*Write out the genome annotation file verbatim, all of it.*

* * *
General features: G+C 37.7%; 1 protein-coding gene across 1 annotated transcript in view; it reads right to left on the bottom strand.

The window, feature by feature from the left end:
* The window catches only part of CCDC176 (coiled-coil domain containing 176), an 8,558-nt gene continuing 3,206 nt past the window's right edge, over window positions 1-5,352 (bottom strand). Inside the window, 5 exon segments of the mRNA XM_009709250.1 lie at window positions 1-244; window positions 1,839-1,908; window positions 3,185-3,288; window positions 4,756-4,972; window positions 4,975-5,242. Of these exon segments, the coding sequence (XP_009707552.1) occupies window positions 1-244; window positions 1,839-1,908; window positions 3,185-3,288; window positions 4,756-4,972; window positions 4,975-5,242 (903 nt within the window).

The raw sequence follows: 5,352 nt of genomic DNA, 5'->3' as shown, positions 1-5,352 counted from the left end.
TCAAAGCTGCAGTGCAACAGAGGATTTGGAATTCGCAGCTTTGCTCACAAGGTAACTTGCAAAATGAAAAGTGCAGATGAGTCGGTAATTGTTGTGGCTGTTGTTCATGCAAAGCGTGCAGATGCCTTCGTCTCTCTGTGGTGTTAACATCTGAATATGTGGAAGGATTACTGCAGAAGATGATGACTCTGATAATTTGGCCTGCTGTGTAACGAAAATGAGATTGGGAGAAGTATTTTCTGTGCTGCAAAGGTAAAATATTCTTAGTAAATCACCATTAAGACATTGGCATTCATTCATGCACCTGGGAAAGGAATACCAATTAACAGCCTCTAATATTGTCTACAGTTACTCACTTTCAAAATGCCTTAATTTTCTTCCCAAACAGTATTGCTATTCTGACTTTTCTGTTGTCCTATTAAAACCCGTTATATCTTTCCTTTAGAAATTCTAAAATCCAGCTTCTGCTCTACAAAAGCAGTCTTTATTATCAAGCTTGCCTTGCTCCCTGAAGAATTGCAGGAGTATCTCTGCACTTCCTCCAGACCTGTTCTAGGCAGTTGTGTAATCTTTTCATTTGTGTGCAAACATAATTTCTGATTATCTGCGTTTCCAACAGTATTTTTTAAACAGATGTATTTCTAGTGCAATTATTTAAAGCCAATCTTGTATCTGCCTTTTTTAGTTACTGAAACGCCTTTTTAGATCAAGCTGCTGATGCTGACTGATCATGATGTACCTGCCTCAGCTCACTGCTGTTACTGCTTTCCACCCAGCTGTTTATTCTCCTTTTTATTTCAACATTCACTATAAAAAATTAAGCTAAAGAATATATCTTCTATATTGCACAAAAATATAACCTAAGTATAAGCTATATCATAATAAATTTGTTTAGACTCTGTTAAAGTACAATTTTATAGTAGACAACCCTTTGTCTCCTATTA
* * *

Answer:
General features: G+C 37.7%; 1 protein-coding gene across 1 annotated transcript in view; it reads right to left on the bottom strand.

The window, feature by feature from the left end:
* The window catches only part of CCDC176 (coiled-coil domain containing 176), an 8,558-nt gene continuing 3,206 nt past the window's right edge, over window positions 1-5,352 (bottom strand). Inside the window, 5 exon segments of the mRNA XM_009709250.1 lie at window positions 1-244; window positions 1,839-1,908; window positions 3,185-3,288; window positions 4,756-4,972; window positions 4,975-5,242. Of these exon segments, the coding sequence (XP_009707552.1) occupies window positions 1-244; window positions 1,839-1,908; window positions 3,185-3,288; window positions 4,756-4,972; window positions 4,975-5,242 (903 nt within the window).

The raw sequence follows: 5,352 nt of genomic DNA, 5'->3' as shown, positions 1-5,352 counted from the left end.
TCAAAGCTGCAGTGCAACAGAGGATTTGGAATTCGCAGCTTTGCTCACAAGGTAACTTGCAAAATGAAAAGTGCAGATGAGTCGGTAATTGTTGTGGCTGTTGTTCATGCAAAGCGTGCAGATGCCTTCGTCTCTCTGTGGTGTTAACATCTGAATATGTGGAAGGATTACTGCAGAAGATGATGACTCTGATAATTTGGCCTGCTGTGTAACGAAAATGAGATTGGGAGAAGTATTTTCTGTGCTGCAAAGGTAAAATATTCTTAGTAAATCACCATTAAGACATTGGCATTCATTCATGCACCTGGGAAAGGAATACCAATTAACAGCCTCTAATATTGTCTACAGTTACTCACTTTCAAAATGCCTTAATTTTCTTCCCAAACAGTATTGCTATTCTGACTTTTCTGTTGTCCTATTAAAACCCGTTATATCTTTCCTTTAGAAATTCTAAAATCCAGCTTCTGCTCTACAAAAGCAGTCTTTATTATCAAGCTTGCCTTGCTCCCTGAAGAATTGCAGGAGTATCTCTGCACTTCCTCCAGACCTGTTCTAGGCAGTTGTGTAATCTTTTCATTTGTGTGCAAACATAATTTCTGATTATCTGCGTTTCCAACAGTATTTTTTAAACAGATGTATTTCTAGTGCAATTATTTAAAGCCAATCTTGTATCTGCCTTTTTTAGTTACTGAAACGCCTTTTTAGATCAAGCTGCTGATGCTGACTGATCATGATGTACCTGCCTCAGCTCACTGCTGTTACTGCTTTCCACCCAGCTGTTTATTCTCCTTTTTATTTCAACATTCACTATAAAAAATTAAGCTAAAGAATATATCTTCTATATTGCACAAAAATATAACCTAAGTATAAGCTATATCATAATAAATTTGTTTAGACTCTGTTAAAGTACAATTTTATAGTAGACAACCCTTTGTCTCCTATTA